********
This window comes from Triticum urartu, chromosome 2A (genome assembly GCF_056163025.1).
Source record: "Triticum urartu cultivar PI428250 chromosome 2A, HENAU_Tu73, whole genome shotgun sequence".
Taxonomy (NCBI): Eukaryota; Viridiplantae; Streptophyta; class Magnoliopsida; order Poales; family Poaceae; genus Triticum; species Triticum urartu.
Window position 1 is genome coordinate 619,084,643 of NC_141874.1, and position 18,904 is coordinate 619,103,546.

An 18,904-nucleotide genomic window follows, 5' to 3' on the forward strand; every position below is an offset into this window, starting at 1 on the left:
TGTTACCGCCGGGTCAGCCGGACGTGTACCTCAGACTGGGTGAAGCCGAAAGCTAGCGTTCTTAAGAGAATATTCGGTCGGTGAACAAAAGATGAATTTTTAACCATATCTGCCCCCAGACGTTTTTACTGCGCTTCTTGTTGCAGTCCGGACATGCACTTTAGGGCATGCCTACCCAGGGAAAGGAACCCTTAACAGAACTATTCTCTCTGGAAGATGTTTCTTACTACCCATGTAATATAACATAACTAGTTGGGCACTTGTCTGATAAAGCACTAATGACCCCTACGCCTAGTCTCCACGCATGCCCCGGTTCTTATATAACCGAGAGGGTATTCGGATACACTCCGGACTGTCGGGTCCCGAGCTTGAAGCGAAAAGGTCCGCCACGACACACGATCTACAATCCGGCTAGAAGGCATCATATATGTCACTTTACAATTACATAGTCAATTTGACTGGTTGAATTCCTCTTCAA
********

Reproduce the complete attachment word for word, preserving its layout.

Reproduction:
This window comes from Triticum urartu, chromosome 2A (genome assembly GCF_056163025.1).
Source record: "Triticum urartu cultivar PI428250 chromosome 2A, HENAU_Tu73, whole genome shotgun sequence".
Taxonomy (NCBI): Eukaryota; Viridiplantae; Streptophyta; class Magnoliopsida; order Poales; family Poaceae; genus Triticum; species Triticum urartu.
Window position 1 is genome coordinate 619,084,643 of NC_141874.1, and position 18,904 is coordinate 619,103,546.

An 18,904-nucleotide genomic window follows, 5' to 3' on the forward strand; every position below is an offset into this window, starting at 1 on the left:
TGTTACCGCCGGGTCAGCCGGACGTGTACCTCAGACTGGGTGAAGCCGAAAGCTAGCGTTCTTAAGAGAATATTCGGTCGGTGAACAAAAGATGAATTTTTAACCATATCTGCCCCCAGACGTTTTTACTGCGCTTCTTGTTGCAGTCCGGACATGCACTTTAGGGCATGCCTACCCAGGGAAAGGAACCCTTAACAGAACTATTCTCTCTGGAAGATGTTTCTTACTACCCATGTAATATAACATAACTAGTTGGGCACTTGTCTGATAAAGCACTAATGACCCCTACGCCTAGTCTCCACGCATGCCCCGGTTCTTATATAACCGAGAGGGTATTCGGATACACTCCGGACTGTCGGGTCCCGAGCTTGAAGCGAAAAGGTCCGCCACGACACACGATCTACAATCCGGCTAGAAGGCATCATATATGTCACTTTACAATTACATAGTCAATTTGACTGGTTGAATTCCTCTTCAA